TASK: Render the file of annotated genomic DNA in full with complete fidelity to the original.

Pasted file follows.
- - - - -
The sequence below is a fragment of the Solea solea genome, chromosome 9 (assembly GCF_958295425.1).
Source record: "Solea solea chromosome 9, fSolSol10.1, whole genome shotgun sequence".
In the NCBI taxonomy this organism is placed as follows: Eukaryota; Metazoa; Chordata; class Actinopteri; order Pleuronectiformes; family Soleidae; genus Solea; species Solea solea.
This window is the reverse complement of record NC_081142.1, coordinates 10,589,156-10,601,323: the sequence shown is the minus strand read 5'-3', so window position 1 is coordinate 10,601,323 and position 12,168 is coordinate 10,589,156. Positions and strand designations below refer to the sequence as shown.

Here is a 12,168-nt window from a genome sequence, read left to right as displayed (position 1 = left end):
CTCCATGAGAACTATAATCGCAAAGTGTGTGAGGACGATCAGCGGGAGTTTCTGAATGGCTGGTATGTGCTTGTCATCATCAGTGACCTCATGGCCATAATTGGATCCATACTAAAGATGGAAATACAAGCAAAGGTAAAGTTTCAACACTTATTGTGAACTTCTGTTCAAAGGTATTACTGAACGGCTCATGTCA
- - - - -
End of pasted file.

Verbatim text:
The sequence below is a fragment of the Solea solea genome, chromosome 9 (assembly GCF_958295425.1).
Source record: "Solea solea chromosome 9, fSolSol10.1, whole genome shotgun sequence".
In the NCBI taxonomy this organism is placed as follows: Eukaryota; Metazoa; Chordata; class Actinopteri; order Pleuronectiformes; family Soleidae; genus Solea; species Solea solea.
This window is the reverse complement of record NC_081142.1, coordinates 10,589,156-10,601,323: the sequence shown is the minus strand read 5'-3', so window position 1 is coordinate 10,601,323 and position 12,168 is coordinate 10,589,156. Positions and strand designations below refer to the sequence as shown.

Here is a 12,168-nt window from a genome sequence, read left to right as displayed (position 1 = left end):
CTCCATGAGAACTATAATCGCAAAGTGTGTGAGGACGATCAGCGGGAGTTTCTGAATGGCTGGTATGTGCTTGTCATCATCAGTGACCTCATGGCCATAATTGGATCCATACTAAAGATGGAAATACAAGCAAAGGTAAAGTTTCAACACTTATTGTGAACTTCTGTTCAAAGGTATTACTGAACGGCTCATGTCA